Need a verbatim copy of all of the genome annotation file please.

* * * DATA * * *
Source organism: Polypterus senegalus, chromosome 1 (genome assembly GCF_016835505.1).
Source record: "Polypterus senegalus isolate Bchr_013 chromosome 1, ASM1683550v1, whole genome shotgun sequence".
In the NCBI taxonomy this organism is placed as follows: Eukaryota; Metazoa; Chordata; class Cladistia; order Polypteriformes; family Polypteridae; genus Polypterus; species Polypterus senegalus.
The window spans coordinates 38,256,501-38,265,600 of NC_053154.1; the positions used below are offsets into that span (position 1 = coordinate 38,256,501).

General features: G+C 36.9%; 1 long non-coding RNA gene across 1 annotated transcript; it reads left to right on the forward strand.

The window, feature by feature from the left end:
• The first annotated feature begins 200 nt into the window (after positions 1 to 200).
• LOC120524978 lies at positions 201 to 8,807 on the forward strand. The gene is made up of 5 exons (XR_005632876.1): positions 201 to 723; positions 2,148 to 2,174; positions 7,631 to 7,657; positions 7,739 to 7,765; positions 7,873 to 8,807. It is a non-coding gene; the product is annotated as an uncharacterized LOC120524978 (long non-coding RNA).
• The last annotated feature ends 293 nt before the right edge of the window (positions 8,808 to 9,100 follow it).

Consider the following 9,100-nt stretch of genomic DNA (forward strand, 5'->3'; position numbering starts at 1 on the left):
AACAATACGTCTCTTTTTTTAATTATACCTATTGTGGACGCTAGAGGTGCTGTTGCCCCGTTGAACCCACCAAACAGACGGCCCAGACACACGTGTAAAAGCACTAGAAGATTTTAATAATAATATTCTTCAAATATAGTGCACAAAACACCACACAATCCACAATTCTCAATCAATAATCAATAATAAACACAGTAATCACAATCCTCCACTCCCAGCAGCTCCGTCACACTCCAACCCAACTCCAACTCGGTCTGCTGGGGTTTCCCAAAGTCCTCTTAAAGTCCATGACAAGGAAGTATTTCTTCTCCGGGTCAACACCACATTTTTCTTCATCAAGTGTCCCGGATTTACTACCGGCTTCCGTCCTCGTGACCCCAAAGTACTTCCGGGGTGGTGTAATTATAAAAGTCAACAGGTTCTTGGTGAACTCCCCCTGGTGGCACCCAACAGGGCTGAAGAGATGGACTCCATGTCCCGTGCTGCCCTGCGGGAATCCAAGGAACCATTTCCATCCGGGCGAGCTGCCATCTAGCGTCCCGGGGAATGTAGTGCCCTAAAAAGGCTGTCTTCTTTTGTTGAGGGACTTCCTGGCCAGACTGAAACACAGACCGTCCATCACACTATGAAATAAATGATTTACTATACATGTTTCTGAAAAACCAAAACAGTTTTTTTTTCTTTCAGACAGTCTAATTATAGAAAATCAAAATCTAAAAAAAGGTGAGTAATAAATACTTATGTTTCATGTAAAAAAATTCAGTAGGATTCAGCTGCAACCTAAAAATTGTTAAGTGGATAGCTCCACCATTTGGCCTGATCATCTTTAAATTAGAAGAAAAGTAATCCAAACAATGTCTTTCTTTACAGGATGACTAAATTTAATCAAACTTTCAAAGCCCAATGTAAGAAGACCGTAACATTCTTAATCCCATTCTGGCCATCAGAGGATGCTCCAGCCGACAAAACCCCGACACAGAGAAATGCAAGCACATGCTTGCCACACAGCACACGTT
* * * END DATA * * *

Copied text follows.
Source organism: Polypterus senegalus, chromosome 1 (genome assembly GCF_016835505.1).
Source record: "Polypterus senegalus isolate Bchr_013 chromosome 1, ASM1683550v1, whole genome shotgun sequence".
In the NCBI taxonomy this organism is placed as follows: Eukaryota; Metazoa; Chordata; class Cladistia; order Polypteriformes; family Polypteridae; genus Polypterus; species Polypterus senegalus.
The window spans coordinates 38,256,501-38,265,600 of NC_053154.1; the positions used below are offsets into that span (position 1 = coordinate 38,256,501).

General features: G+C 36.9%; 1 long non-coding RNA gene across 1 annotated transcript; it reads left to right on the forward strand.

The window, feature by feature from the left end:
• The first annotated feature begins 200 nt into the window (after positions 1 to 200).
• LOC120524978 lies at positions 201 to 8,807 on the forward strand. The gene is made up of 5 exons (XR_005632876.1): positions 201 to 723; positions 2,148 to 2,174; positions 7,631 to 7,657; positions 7,739 to 7,765; positions 7,873 to 8,807. It is a non-coding gene; the product is annotated as an uncharacterized LOC120524978 (long non-coding RNA).
• The last annotated feature ends 293 nt before the right edge of the window (positions 8,808 to 9,100 follow it).

Consider the following 9,100-nt stretch of genomic DNA (forward strand, 5'->3'; position numbering starts at 1 on the left):
AACAATACGTCTCTTTTTTTAATTATACCTATTGTGGACGCTAGAGGTGCTGTTGCCCCGTTGAACCCACCAAACAGACGGCCCAGACACACGTGTAAAAGCACTAGAAGATTTTAATAATAATATTCTTCAAATATAGTGCACAAAACACCACACAATCCACAATTCTCAATCAATAATCAATAATAAACACAGTAATCACAATCCTCCACTCCCAGCAGCTCCGTCACACTCCAACCCAACTCCAACTCGGTCTGCTGGGGTTTCCCAAAGTCCTCTTAAAGTCCATGACAAGGAAGTATTTCTTCTCCGGGTCAACACCACATTTTTCTTCATCAAGTGTCCCGGATTTACTACCGGCTTCCGTCCTCGTGACCCCAAAGTACTTCCGGGGTGGTGTAATTATAAAAGTCAACAGGTTCTTGGTGAACTCCCCCTGGTGGCACCCAACAGGGCTGAAGAGATGGACTCCATGTCCCGTGCTGCCCTGCGGGAATCCAAGGAACCATTTCCATCCGGGCGAGCTGCCATCTAGCGTCCCGGGGAATGTAGTGCCCTAAAAAGGCTGTCTTCTTTTGTTGAGGGACTTCCTGGCCAGACTGAAACACAGACCGTCCATCACACTATGAAATAAATGATTTACTATACATGTTTCTGAAAAACCAAAACAGTTTTTTTTTCTTTCAGACAGTCTAATTATAGAAAATCAAAATCTAAAAAAAGGTGAGTAATAAATACTTATGTTTCATGTAAAAAAATTCAGTAGGATTCAGCTGCAACCTAAAAATTGTTAAGTGGATAGCTCCACCATTTGGCCTGATCATCTTTAAATTAGAAGAAAAGTAATCCAAACAATGTCTTTCTTTACAGGATGACTAAATTTAATCAAACTTTCAAAGCCCAATGTAAGAAGACCGTAACATTCTTAATCCCATTCTGGCCATCAGAGGATGCTCCAGCCGACAAAACCCCGACACAGAGAAATGCAAGCACATGCTTGCCACACAGCACACGTT